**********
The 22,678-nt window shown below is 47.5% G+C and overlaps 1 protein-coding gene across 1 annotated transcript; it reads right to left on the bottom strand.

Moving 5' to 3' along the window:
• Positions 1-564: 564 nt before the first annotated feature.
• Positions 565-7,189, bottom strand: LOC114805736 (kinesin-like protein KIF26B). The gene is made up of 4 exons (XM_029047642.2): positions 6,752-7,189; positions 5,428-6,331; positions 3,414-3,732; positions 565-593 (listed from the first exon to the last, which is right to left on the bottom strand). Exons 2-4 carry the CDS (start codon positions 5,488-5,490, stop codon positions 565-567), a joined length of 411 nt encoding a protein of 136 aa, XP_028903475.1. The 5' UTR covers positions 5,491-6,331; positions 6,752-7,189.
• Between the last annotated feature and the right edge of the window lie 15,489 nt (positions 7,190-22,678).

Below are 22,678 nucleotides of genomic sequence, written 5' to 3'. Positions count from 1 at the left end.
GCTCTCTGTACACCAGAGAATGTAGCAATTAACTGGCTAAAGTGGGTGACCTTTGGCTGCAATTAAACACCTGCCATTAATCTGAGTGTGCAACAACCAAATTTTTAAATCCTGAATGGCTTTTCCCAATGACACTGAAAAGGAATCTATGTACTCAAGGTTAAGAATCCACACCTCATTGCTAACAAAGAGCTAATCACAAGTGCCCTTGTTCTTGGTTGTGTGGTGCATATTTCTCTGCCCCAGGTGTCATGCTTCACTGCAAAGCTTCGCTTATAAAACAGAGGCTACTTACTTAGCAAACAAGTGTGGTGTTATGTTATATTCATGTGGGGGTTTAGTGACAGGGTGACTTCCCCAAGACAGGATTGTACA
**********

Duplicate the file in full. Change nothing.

The 22,678-nt window shown below is 47.5% G+C and overlaps 1 protein-coding gene across 1 annotated transcript; it reads right to left on the bottom strand.

Moving 5' to 3' along the window:
• Positions 1-564: 564 nt before the first annotated feature.
• Positions 565-7,189, bottom strand: LOC114805736 (kinesin-like protein KIF26B). The gene is made up of 4 exons (XM_029047642.2): positions 6,752-7,189; positions 5,428-6,331; positions 3,414-3,732; positions 565-593 (listed from the first exon to the last, which is right to left on the bottom strand). Exons 2-4 carry the CDS (start codon positions 5,488-5,490, stop codon positions 565-567), a joined length of 411 nt encoding a protein of 136 aa, XP_028903475.1. The 5' UTR covers positions 5,491-6,331; positions 6,752-7,189.
• Between the last annotated feature and the right edge of the window lie 15,489 nt (positions 7,190-22,678).

Below are 22,678 nucleotides of genomic sequence, written 5' to 3'. Positions count from 1 at the left end.
GCTCTCTGTACACCAGAGAATGTAGCAATTAACTGGCTAAAGTGGGTGACCTTTGGCTGCAATTAAACACCTGCCATTAATCTGAGTGTGCAACAACCAAATTTTTAAATCCTGAATGGCTTTTCCCAATGACACTGAAAAGGAATCTATGTACTCAAGGTTAAGAATCCACACCTCATTGCTAACAAAGAGCTAATCACAAGTGCCCTTGTTCTTGGTTGTGTGGTGCATATTTCTCTGCCCCAGGTGTCATGCTTCACTGCAAAGCTTCGCTTATAAAACAGAGGCTACTTACTTAGCAAACAAGTGTGGTGTTATGTTATATTCATGTGGGGGTTTAGTGACAGGGTGACTTCCCCAAGACAGGATTGTACA